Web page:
Spatial light modulators (SLMs) form the heart of several current and future optical technologies. These include but are not limited to optical memories, adaptive optics or wavefront correction, active optical elements, femtosecond pulse shaping, neural nets and, of course, optical computing. Over the past 20 years many interestng and technically viable modulators have been developed. However, as none of these areas have yet to breach into high volume consumer markets, affordable high quality SLMs have been euphemistically 'scarce'. The intent of this paper is to assimilate information on a variety of SLM technologies and to explore their advantages and disadvantages, be they real or perceived. We mention several new technolgies; however, the main emphasis is on devices which are currently commercially available.
This paper discusses the development of an optically addressed smart pixel spatial light modulator (SLM). The term 'smart pixel' refers to the ability to modulate the phase of a read beam with greater than eight phase levels. The modulation is a function of the output of four photoactive sites per pixel. In this design the four photoactive sights surround a modulator element and are addressed by four independent write beams. The modulator is controlled by the output of a circuit connected to the photodetectors. A novel addressing scheme which utilizes diffractive microlens arrays is also presented.
Pattern recognition algorithms make consistent measureable comparisons among image sets. In this application, normal patient patterns are recongnized and the degree of difference from normal indicates a medical diagnosis of either low- or high-probability of pulmonary embolism. The figure of merit for this study is the vector inner product between the Fourier transforms of each patient image and a filter. The medical application lends itself to implemenation in an optical correlator.
In this paper we have demonstrated a wavelength tuning scheme using a twisted nematic liquid crystal based LCTV operated in an amplitude coupled binary phase mode for three wave mixing devices. A cosine chirp that is written on the LCTV by electrically addressing its pixels through a personal computer, functions as a programmable spherical lens. Deflection of the input beam is achieved by introducing tilt aberration on the lens. A spot resolution of less than 1.65 arcsec, and a steering range of 2 degrees at a wavelength of 632.8 nm were achieved by continuously varying the tilt coefficient of the lens. The potential advantages of this scheme are speed, compactness, operational ease, and power consumption.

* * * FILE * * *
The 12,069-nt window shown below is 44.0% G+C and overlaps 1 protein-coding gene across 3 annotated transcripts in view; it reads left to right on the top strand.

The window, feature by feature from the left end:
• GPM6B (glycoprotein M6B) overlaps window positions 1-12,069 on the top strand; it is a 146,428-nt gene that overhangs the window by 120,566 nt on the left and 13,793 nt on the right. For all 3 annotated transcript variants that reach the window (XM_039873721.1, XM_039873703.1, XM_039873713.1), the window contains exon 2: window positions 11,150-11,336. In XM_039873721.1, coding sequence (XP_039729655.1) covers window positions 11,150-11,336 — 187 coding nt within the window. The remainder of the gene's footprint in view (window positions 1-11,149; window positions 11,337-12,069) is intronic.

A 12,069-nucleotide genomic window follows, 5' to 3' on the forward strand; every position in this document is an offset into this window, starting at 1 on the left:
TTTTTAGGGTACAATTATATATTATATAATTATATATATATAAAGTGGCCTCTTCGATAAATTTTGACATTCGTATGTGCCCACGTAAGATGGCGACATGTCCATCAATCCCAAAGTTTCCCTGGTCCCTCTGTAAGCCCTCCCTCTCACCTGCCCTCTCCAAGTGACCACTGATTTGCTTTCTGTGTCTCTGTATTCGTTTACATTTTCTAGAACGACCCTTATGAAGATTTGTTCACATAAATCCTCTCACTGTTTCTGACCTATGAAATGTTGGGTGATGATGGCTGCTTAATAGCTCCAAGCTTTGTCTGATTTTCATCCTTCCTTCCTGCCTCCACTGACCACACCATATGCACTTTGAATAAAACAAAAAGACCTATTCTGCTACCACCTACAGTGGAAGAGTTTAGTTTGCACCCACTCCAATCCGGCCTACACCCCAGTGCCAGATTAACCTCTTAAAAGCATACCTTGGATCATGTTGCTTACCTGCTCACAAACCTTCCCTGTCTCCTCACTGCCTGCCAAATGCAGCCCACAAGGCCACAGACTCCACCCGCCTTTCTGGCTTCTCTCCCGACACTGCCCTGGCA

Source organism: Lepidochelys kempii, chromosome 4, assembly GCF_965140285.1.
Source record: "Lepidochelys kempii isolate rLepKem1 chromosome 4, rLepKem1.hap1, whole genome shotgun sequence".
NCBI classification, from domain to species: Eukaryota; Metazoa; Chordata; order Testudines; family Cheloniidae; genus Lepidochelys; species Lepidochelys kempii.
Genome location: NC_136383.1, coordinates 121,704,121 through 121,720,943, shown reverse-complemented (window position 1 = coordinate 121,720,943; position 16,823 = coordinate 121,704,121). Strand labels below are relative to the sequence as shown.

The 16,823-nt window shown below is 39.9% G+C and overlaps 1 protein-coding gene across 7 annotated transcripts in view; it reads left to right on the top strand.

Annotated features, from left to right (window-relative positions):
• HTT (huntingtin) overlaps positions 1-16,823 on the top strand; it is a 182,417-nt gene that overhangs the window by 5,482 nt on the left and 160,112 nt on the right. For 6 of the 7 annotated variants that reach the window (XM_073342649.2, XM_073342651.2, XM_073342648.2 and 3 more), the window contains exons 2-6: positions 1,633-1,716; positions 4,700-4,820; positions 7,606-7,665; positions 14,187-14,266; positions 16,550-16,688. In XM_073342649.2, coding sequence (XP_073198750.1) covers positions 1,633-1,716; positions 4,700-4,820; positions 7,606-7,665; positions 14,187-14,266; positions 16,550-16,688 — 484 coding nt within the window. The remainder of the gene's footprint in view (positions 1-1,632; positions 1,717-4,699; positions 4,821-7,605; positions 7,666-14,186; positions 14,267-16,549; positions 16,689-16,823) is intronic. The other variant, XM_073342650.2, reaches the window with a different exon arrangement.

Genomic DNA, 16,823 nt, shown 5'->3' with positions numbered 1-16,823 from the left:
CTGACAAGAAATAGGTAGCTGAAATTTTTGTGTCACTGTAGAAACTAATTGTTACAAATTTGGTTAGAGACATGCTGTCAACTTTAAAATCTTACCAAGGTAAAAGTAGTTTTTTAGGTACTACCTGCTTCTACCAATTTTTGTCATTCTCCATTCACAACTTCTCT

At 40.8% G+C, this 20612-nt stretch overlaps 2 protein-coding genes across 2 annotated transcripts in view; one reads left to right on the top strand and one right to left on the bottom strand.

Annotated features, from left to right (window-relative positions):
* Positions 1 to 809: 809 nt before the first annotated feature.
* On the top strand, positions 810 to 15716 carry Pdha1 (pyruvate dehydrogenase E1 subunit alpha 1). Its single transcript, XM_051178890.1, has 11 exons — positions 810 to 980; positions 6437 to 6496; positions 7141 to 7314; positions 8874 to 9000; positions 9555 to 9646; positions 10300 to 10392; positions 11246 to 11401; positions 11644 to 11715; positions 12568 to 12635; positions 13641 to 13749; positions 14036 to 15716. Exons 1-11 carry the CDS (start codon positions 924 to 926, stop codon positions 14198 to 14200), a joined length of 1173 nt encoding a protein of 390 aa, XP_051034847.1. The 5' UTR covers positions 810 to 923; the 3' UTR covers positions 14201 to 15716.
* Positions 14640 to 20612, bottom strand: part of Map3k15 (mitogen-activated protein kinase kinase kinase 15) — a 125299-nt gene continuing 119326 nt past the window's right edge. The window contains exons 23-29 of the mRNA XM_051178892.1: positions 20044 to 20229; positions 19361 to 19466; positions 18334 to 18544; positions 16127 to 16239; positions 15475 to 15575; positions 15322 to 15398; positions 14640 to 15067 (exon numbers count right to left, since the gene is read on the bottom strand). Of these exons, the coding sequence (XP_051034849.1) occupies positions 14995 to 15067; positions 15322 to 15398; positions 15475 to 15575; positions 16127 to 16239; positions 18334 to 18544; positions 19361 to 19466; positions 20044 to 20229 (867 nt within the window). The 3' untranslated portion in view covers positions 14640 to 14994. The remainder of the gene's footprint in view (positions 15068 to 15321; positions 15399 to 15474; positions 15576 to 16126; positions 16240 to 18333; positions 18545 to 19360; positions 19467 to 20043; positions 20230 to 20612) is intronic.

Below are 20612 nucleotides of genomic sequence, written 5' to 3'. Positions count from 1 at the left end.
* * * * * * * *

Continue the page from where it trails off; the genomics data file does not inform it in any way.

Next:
In this paper, we present our design of an integrated optics rotation sensor (IORS). Based on rugged glass-on-silicon technology, this gyro represents a versatile, low cost approach to high tech commercialization. The IORS is suited for a number of applications, including robotics, navigation, and guidance, and as an automotive safety device. In terms of compactness and ease of use, the IORS presents an improved approach to rotation sensing over other gyro technologies. In this paper, we present the basic operation of the gyro, along with a brief explanation of its use as an automotive yaw sensor.
Liquid crystal televisions (LCTVs) have become very popular spatial light modulators. Their polarization and phase modulation capabilities allow them to be used as inexpensive spatial light modulators in a wide variety of applications. The design of a dynamic Hermann wavefront sensor system is described. A LCTV is used as an aberration generator in an optical system. A LCTV is also used as a Harmann wavefront sensor to measure the aberrations. Experimental results characterizing the LCTVs performance as an aberration generator and Harmann wavefront sensor are presented.